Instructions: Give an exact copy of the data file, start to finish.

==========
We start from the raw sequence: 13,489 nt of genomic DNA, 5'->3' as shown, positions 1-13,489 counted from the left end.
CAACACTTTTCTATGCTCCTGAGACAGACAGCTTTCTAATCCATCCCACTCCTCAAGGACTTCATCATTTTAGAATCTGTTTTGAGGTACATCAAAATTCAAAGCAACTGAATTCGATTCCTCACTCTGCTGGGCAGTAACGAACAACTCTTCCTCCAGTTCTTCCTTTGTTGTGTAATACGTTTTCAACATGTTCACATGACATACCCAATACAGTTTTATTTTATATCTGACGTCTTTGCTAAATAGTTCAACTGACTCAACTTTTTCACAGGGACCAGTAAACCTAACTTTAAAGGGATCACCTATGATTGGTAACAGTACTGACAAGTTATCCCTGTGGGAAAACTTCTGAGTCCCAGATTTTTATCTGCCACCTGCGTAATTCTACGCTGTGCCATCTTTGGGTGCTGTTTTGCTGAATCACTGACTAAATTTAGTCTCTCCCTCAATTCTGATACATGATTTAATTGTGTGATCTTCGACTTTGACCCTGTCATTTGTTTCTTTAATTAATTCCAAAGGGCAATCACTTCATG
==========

We start from the raw sequence: 13,489 nt of genomic DNA, 5'->3' as shown, positions 1-13,489 counted from the left end.
CAACACTTTTCTATGCTCCTGAGACAGACAGCTTTCTAATCCATCCCACTCCTCAAGGACTTCATCATTTTAGAATCTGTTTTGAGGTACATCAAAATTCAAAGCAACTGAATTCGATTCCTCACTCTGCTGGGCAGTAACGAACAACTCTTCCTCCAGTTCTTCCTTTGTTGTGTAATACGTTTTCAACATGTTCACATGACATACCCAATACAGTTTTATTTTATATCTGACGTCTTTGCTAAATAGTTCAACTGACTCAACTTTTTCACAGGGACCAGTAAACCTAACTTTAAAGGGATCACCTATGATTGGTAACAGTACTGACAAGTTATCCCTGTGGGAAAACTTCTGAGTCCCAGATTTTTATCTGCCACCTGCGTAATTCTACGCTGTGCCATCTTTGGGTGCTGTTTTGCTGAATCACTGACTAAATTTAGTCTCTCCCTCAATTCTGATACATGATTTAATTGTGTGATCTTCGACTTTGACCCTGTCATTTGTTTCTTTAATTAATTCCAAAGGGCAATCACTTCATG